The second part is giving the manufacturers an opportunity to do product presentations that are different than the educational opportunities offered. The product presentations are specific to a product or innovation and basically give a crash course on what the product is, how it functions, how it fits into HVAC contractors/technicians applications, and where to find it.

A typical Expo has about 100 of those; this year, there’s close to 200 — hence the spillover into Wednesday.

The third way education is expanding at AHR this year is due to what COVID provided the industry. Last year was AHR’s first year back since COVID, and Bush said it just had a different feeling about it. But a good opportunity came from it — the awareness of the necessity of the HVACR industry. And so panel series and education sessions have been rounded out in a more robust way in response to that.

A few to look forward to:


Monday, February 6 from 2:30-3:30 p.m.: Communication Across the Supply Chain: Mapping the Channel and Flow of Information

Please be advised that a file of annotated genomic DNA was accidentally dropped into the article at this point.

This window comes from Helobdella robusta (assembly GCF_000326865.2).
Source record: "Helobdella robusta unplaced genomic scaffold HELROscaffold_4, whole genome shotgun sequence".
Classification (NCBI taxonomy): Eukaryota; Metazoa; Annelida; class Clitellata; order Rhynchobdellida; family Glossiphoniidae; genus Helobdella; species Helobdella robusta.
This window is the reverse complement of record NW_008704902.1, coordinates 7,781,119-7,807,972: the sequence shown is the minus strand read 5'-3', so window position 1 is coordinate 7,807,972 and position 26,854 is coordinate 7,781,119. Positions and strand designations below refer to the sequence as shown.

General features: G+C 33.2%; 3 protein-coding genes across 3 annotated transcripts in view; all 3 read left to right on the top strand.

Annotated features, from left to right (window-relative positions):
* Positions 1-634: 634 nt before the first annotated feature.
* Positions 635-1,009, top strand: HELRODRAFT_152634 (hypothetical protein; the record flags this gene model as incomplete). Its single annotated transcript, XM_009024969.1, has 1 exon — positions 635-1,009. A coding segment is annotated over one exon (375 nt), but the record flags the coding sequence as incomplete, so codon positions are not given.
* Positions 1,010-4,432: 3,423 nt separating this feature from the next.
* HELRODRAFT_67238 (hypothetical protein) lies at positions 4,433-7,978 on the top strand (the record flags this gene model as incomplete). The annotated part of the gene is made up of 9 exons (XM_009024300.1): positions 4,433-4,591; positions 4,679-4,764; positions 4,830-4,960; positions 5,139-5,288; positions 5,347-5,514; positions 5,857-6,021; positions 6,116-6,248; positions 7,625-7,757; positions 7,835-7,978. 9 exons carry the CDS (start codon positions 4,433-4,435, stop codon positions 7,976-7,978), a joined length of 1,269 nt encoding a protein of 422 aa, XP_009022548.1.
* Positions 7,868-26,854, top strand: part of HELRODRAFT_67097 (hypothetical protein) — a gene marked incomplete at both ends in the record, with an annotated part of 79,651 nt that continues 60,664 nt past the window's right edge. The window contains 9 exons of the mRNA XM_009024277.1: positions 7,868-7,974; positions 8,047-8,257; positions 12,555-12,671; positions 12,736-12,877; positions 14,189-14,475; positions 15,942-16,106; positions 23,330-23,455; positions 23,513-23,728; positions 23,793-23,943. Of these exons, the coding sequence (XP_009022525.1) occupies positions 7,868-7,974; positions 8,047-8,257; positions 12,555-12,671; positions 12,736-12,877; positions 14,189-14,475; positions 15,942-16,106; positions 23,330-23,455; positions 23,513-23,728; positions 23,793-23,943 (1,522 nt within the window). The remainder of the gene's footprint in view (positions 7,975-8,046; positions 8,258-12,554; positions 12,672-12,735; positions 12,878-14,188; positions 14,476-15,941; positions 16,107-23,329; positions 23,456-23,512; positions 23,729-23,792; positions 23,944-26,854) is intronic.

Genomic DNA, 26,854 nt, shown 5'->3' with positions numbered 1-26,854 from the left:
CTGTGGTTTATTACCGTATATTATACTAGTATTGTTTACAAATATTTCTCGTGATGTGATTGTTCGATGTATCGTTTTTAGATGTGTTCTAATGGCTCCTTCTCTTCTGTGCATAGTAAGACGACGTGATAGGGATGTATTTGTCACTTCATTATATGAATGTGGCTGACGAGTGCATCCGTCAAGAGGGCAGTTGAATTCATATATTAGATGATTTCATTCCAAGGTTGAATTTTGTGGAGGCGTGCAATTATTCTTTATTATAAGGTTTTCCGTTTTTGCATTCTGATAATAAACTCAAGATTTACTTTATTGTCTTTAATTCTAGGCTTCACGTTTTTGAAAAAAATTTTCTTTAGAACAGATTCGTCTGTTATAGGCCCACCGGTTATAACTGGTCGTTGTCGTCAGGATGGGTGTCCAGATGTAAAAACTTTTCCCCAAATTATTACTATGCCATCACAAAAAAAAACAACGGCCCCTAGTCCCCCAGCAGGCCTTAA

Location: Auditorium C102

Speakers: Francis Dietz, vice president of public affairs at the Air Conditioning Heating and Refrigeration Institute (AHRI); Rich Schuster, co-founder at The HVAC Jerks podcast; Zachary Perge, vice president - distribution strategies at HARDI.

A zoned in conversation on the communication throughout the supply chain, which came from Bush’s experience with contractors and technicians who are frustrated about the communication — or lack thereof — regarding the new regulations hitting January 1.

“Communication across the chain is something that has to be more open flow, and attending events like AHR Expo, where you literally have the entire industry there at your fingertips … you can attend education sessions that are talking about it with representation from varying members of the supply chain.”


Tuesday, February 7 from 10:00-11:00 a.m.: HVACR State of the Industry Leadership Panel Discussion: Today’s Market, Challenges, Opportunities, and What’s Ahead

Location: Auditorium C102